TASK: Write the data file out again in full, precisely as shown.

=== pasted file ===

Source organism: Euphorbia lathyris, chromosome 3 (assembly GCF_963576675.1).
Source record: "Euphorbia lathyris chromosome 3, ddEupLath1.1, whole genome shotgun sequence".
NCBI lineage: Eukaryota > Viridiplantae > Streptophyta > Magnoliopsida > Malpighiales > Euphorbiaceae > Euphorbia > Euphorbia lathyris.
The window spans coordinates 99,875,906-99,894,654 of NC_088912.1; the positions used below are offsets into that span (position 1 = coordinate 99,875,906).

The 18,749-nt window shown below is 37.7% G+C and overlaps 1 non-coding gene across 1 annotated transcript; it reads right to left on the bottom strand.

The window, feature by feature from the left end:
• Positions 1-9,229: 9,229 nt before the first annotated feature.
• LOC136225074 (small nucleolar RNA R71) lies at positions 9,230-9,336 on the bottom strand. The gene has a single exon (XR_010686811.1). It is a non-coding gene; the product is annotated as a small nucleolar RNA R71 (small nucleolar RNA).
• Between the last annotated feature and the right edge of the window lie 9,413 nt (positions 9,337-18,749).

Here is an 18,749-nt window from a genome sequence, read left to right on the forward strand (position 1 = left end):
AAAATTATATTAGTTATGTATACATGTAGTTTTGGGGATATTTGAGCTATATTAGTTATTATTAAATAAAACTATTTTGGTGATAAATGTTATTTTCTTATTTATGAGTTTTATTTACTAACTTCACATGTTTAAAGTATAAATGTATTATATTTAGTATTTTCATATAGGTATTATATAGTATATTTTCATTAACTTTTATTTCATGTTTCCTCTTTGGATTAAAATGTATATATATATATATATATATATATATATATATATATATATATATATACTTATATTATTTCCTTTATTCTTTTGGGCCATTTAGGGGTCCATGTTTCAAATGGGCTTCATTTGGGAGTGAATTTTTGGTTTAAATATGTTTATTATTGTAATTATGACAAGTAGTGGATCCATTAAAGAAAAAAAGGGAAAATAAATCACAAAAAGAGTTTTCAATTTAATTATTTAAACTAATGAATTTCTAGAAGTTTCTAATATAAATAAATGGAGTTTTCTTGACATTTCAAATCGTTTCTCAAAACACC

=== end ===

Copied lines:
Source organism: Euphorbia lathyris, chromosome 3 (assembly GCF_963576675.1).
Source record: "Euphorbia lathyris chromosome 3, ddEupLath1.1, whole genome shotgun sequence".
NCBI lineage: Eukaryota > Viridiplantae > Streptophyta > Magnoliopsida > Malpighiales > Euphorbiaceae > Euphorbia > Euphorbia lathyris.
The window spans coordinates 99,875,906-99,894,654 of NC_088912.1; the positions used below are offsets into that span (position 1 = coordinate 99,875,906).

The 18,749-nt window shown below is 37.7% G+C and overlaps 1 non-coding gene across 1 annotated transcript; it reads right to left on the bottom strand.

The window, feature by feature from the left end:
• Positions 1-9,229: 9,229 nt before the first annotated feature.
• LOC136225074 (small nucleolar RNA R71) lies at positions 9,230-9,336 on the bottom strand. The gene has a single exon (XR_010686811.1). It is a non-coding gene; the product is annotated as a small nucleolar RNA R71 (small nucleolar RNA).
• Between the last annotated feature and the right edge of the window lie 9,413 nt (positions 9,337-18,749).

Here is an 18,749-nt window from a genome sequence, read left to right on the forward strand (position 1 = left end):
AAAATTATATTAGTTATGTATACATGTAGTTTTGGGGATATTTGAGCTATATTAGTTATTATTAAATAAAACTATTTTGGTGATAAATGTTATTTTCTTATTTATGAGTTTTATTTACTAACTTCACATGTTTAAAGTATAAATGTATTATATTTAGTATTTTCATATAGGTATTATATAGTATATTTTCATTAACTTTTATTTCATGTTTCCTCTTTGGATTAAAATGTATATATATATATATATATATATATATATATATATATATATATATATACTTATATTATTTCCTTTATTCTTTTGGGCCATTTAGGGGTCCATGTTTCAAATGGGCTTCATTTGGGAGTGAATTTTTGGTTTAAATATGTTTATTATTGTAATTATGACAAGTAGTGGATCCATTAAAGAAAAAAAGGGAAAATAAATCACAAAAAGAGTTTTCAATTTAATTATTTAAACTAATGAATTTCTAGAAGTTTCTAATATAAATAAATGGAGTTTTCTTGACATTTCAAATCGTTTCTCAAAACACC